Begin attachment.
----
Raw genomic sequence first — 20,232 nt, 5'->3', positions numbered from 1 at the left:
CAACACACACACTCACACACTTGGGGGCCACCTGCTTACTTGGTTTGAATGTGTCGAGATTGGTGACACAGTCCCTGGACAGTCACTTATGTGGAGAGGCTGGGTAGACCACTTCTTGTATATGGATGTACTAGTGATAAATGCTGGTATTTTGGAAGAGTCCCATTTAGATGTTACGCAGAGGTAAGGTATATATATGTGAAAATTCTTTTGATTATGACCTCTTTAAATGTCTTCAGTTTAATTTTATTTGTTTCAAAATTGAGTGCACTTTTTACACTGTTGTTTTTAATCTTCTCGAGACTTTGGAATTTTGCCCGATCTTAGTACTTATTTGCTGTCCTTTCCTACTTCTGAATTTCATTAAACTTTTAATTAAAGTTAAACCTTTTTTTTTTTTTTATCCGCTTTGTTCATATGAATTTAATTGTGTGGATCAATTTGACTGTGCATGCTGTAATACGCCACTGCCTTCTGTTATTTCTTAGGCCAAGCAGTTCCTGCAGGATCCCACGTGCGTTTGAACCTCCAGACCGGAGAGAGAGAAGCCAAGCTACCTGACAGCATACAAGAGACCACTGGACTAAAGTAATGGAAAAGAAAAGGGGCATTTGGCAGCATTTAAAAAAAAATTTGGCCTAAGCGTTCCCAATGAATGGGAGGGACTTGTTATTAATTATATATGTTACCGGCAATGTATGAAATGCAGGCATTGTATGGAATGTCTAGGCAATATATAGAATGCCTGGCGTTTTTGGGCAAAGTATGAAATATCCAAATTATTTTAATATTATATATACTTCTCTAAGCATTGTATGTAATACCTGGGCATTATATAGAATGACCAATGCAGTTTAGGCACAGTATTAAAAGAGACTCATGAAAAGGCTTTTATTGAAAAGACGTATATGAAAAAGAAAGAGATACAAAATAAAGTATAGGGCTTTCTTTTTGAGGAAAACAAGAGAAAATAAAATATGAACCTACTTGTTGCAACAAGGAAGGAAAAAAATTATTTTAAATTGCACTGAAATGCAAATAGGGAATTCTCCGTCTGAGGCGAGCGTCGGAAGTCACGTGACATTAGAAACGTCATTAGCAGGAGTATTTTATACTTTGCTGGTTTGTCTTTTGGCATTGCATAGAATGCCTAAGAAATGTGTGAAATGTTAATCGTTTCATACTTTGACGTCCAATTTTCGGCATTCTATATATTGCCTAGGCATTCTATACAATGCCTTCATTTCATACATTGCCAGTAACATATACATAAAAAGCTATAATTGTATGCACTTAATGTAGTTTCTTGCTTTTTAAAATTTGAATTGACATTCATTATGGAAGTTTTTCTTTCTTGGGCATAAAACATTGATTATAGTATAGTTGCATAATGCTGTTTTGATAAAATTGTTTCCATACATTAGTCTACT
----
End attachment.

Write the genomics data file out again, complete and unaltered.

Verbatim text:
Raw genomic sequence first — 20,232 nt, 5'->3', positions numbered from 1 at the left:
CAACACACACACTCACACACTTGGGGGCCACCTGCTTACTTGGTTTGAATGTGTCGAGATTGGTGACACAGTCCCTGGACAGTCACTTATGTGGAGAGGCTGGGTAGACCACTTCTTGTATATGGATGTACTAGTGATAAATGCTGGTATTTTGGAAGAGTCCCATTTAGATGTTACGCAGAGGTAAGGTATATATATGTGAAAATTCTTTTGATTATGACCTCTTTAAATGTCTTCAGTTTAATTTTATTTGTTTCAAAATTGAGTGCACTTTTTACACTGTTGTTTTTAATCTTCTCGAGACTTTGGAATTTTGCCCGATCTTAGTACTTATTTGCTGTCCTTTCCTACTTCTGAATTTCATTAAACTTTTAATTAAAGTTAAACCTTTTTTTTTTTTTTATCCGCTTTGTTCATATGAATTTAATTGTGTGGATCAATTTGACTGTGCATGCTGTAATACGCCACTGCCTTCTGTTATTTCTTAGGCCAAGCAGTTCCTGCAGGATCCCACGTGCGTTTGAACCTCCAGACCGGAGAGAGAGAAGCCAAGCTACCTGACAGCATACAAGAGACCACTGGACTAAAGTAATGGAAAAGAAAAGGGGCATTTGGCAGCATTTAAAAAAAAATTTGGCCTAAGCGTTCCCAATGAATGGGAGGGACTTGTTATTAATTATATATGTTACCGGCAATGTATGAAATGCAGGCATTGTATGGAATGTCTAGGCAATATATAGAATGCCTGGCGTTTTTGGGCAAAGTATGAAATATCCAAATTATTTTAATATTATATATACTTCTCTAAGCATTGTATGTAATACCTGGGCATTATATAGAATGACCAATGCAGTTTAGGCACAGTATTAAAAGAGACTCATGAAAAGGCTTTTATTGAAAAGACGTATATGAAAAAGAAAGAGATACAAAATAAAGTATAGGGCTTTCTTTTTGAGGAAAACAAGAGAAAATAAAATATGAACCTACTTGTTGCAACAAGGAAGGAAAAAAATTATTTTAAATTGCACTGAAATGCAAATAGGGAATTCTCCGTCTGAGGCGAGCGTCGGAAGTCACGTGACATTAGAAACGTCATTAGCAGGAGTATTTTATACTTTGCTGGTTTGTCTTTTGGCATTGCATAGAATGCCTAAGAAATGTGTGAAATGTTAATCGTTTCATACTTTGACGTCCAATTTTCGGCATTCTATATATTGCCTAGGCATTCTATACAATGCCTTCATTTCATACATTGCCAGTAACATATACATAAAAAGCTATAATTGTATGCACTTAATGTAGTTTCTTGCTTTTTAAAATTTGAATTGACATTCATTATGGAAGTTTTTCTTTCTTGGGCATAAAACATTGATTATAGTATAGTTGCATAATGCTGTTTTGATAAAATTGTTTCCATACATTAGTCTACT